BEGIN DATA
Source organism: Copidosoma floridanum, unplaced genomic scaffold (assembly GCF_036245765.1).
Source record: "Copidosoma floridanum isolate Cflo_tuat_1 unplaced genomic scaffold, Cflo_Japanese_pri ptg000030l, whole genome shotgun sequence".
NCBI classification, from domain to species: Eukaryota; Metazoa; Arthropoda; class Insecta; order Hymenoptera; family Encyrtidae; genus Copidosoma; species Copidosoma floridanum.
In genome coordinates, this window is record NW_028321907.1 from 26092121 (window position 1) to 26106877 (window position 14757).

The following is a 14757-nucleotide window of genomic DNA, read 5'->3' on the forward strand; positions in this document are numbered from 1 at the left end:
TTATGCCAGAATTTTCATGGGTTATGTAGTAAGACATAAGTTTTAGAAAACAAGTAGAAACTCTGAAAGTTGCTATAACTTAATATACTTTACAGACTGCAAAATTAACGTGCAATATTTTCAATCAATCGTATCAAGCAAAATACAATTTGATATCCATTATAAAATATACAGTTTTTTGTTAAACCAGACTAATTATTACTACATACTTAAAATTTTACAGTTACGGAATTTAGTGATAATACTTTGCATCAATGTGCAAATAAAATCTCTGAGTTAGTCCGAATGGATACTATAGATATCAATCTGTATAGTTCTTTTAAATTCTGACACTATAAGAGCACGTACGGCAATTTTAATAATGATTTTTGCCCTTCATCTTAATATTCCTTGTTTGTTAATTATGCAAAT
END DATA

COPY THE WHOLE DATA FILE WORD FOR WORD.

Source organism: Copidosoma floridanum, unplaced genomic scaffold (assembly GCF_036245765.1).
Source record: "Copidosoma floridanum isolate Cflo_tuat_1 unplaced genomic scaffold, Cflo_Japanese_pri ptg000030l, whole genome shotgun sequence".
NCBI classification, from domain to species: Eukaryota; Metazoa; Arthropoda; class Insecta; order Hymenoptera; family Encyrtidae; genus Copidosoma; species Copidosoma floridanum.
In genome coordinates, this window is record NW_028321907.1 from 26092121 (window position 1) to 26106877 (window position 14757).

The following is a 14757-nucleotide window of genomic DNA, read 5'->3' on the forward strand; positions in this document are numbered from 1 at the left end:
TTATGCCAGAATTTTCATGGGTTATGTAGTAAGACATAAGTTTTAGAAAACAAGTAGAAACTCTGAAAGTTGCTATAACTTAATATACTTTACAGACTGCAAAATTAACGTGCAATATTTTCAATCAATCGTATCAAGCAAAATACAATTTGATATCCATTATAAAATATACAGTTTTTTGTTAAACCAGACTAATTATTACTACATACTTAAAATTTTACAGTTACGGAATTTAGTGATAATACTTTGCATCAATGTGCAAATAAAATCTCTGAGTTAGTCCGAATGGATACTATAGATATCAATCTGTATAGTTCTTTTAAATTCTGACACTATAAGAGCACGTACGGCAATTTTAATAATGATTTTTGCCCTTCATCTTAATATTCCTTGTTTGTTAATTATGCAAAT